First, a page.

The Amazing Rave-O-Matic Laser Disco Music Machine

Burning Man

August 29 - September 5, 2005

Burning Man at last! A week in the desert, thirty thousand people, lights, music, action, the environment for which this machine was designed - and, in a way, an anticlimax. People loved it, just as much as I'd hoped they would, and all the parts worked as well as I'd hoped they would. After two test runs, I had no doubts about the electronics, and the assembly process was down to a system. I wasn't missing any tools or parts, and I didn't have to jury-rig anything. Everything went smoothly, and I had a pleasant, mellow time riding around watching people get a kick out of my creation.

There were two untested technical changes, which both worked out fine. After watching the original PVC pole sway and bend alarmingly at the Phoenix Festival, I built a new pole out of steel conduit sections, joined with screw couplings. The new pole worked really well - it was a bit heavier than the original, but not so much that I noticed it against the rest of the system. I also finally added the microphone, which I used to automatically synchronize the Rave-O-Matic's light show with the sound produced by the large P.A. systems I passed by. The microphone was the beginning of the project, really, but everything else grew up around it until it ended up being a fairly minor part of the eventual machine. It was still nice to have it, but it's funny how the emphasis shifts over the course of a project's life.

I set the machine up on Tuesday, at dusk, and gave it a quick test run. I don't think my camp mates had quite realized what it was I planned to build, or how tall it was going to end up being. In any case it got a lot of attention, and as soon as I turned the music on people started drifting over. I noticed this phenomenon over and over again: the machine itself wasn't the sort of thing that people spent a lot of time watching directly, but it defined whatever random patch of dirt it happened to be sitting on as a place worth hanging out in. People would drift by, pause for a moment, and stand around talking to each other over the music as the machine glowed and thumped with all its might.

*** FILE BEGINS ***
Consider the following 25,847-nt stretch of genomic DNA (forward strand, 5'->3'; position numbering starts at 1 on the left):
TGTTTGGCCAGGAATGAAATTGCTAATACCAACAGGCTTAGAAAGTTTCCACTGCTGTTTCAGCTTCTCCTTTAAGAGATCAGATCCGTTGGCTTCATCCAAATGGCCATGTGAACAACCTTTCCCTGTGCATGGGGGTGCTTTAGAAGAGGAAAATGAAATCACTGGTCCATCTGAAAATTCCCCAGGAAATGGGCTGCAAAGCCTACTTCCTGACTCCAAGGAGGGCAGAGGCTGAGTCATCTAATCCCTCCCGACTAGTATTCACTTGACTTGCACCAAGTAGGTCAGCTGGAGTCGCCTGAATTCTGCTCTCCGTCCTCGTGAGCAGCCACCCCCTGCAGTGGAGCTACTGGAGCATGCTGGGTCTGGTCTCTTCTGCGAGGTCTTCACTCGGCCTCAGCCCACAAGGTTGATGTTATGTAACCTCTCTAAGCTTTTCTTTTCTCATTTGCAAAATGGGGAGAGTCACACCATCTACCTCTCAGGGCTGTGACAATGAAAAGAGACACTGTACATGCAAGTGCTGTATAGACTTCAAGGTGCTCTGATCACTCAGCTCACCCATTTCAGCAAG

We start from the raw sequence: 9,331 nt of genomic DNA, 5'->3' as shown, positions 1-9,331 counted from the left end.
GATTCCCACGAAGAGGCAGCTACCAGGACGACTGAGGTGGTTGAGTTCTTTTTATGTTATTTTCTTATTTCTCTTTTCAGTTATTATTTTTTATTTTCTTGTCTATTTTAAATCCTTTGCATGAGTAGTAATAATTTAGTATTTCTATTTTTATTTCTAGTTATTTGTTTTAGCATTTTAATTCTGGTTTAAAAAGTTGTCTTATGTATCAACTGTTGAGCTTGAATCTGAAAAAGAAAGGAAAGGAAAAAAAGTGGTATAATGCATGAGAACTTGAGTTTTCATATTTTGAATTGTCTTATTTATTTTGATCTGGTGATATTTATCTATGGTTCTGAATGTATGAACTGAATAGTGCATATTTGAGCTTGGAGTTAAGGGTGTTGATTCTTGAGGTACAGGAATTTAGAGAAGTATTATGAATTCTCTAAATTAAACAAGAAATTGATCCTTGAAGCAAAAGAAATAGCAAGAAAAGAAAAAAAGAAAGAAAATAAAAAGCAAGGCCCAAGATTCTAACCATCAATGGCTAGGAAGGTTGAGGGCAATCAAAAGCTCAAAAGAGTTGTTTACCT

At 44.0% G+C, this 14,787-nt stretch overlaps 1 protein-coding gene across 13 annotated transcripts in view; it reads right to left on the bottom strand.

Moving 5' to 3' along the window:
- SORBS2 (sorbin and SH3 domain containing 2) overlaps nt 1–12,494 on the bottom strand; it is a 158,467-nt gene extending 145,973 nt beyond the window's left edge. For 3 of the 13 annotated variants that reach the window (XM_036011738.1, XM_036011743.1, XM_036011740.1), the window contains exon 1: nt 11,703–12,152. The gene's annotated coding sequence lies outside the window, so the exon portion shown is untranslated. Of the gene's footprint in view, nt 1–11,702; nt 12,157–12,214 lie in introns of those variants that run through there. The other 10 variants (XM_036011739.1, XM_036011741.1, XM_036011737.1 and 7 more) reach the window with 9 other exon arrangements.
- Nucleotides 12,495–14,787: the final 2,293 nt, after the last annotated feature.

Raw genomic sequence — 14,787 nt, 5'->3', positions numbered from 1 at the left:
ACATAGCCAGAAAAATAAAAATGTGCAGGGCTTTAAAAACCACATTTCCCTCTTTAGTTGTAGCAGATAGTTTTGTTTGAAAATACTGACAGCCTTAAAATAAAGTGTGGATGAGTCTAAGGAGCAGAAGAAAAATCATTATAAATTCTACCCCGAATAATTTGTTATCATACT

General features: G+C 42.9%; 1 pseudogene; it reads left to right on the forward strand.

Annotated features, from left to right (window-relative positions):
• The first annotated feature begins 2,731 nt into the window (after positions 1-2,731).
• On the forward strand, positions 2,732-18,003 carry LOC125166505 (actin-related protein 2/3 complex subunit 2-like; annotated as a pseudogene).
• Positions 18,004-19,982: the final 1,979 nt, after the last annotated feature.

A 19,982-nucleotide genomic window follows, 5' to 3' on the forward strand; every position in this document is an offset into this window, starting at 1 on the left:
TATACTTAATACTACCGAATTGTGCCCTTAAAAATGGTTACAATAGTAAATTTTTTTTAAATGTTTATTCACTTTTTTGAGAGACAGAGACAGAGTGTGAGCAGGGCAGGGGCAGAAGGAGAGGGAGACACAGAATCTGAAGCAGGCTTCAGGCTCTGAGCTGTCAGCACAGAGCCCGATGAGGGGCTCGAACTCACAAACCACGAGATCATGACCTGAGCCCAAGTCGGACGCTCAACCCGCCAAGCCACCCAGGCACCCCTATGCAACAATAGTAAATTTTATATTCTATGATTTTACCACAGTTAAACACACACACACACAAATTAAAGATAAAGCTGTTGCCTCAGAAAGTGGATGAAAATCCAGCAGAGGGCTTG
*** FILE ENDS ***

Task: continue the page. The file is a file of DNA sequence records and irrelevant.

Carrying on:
My original vision had involved a sort of pied piper effect, where the machine would slowly drift around, towing a small crowd as it went. It turns out that it is really hard to ride a bike slowly enough that people feel like drifting along at the same pace. Instead the project became a series of stationary exhibitions: I'd drive to some random place, park, and then just relax and talk to people for ten or twenty minutes. Wherever I parked, no matter how random or out of the way, the lights drew people in; nobody ever really came walking directly toward me, but the machine exerted a sort of gravity, and people showed up all the same.

The one major technical problem I experienced came late enough in the week that I was getting tired and didn't mind anyway. I brought a generator and a charger, which I used to fill up the battery after each outing, but the pervasive alkaline dust corroded some of the charger's internal components and it burnt itself out after only a couple of days in the dust. When I ran the power out on Friday night, that was the end. I had hoped to haul the Rave-O-Matic up to the fire line on Saturday night, to provide music for my camp's fire performers, but it was not to be. Oh, well; I had enough fun with it during the week to count myself satisfied.

Unloading the parts, not yet covered in playa dust

Finished with assembly, right at dusk

The laser and strobe on the tower

Closeup of the machine's body: the CD player is sealed inside a plastic bag to protect it from dust.

All hitched up and ready to go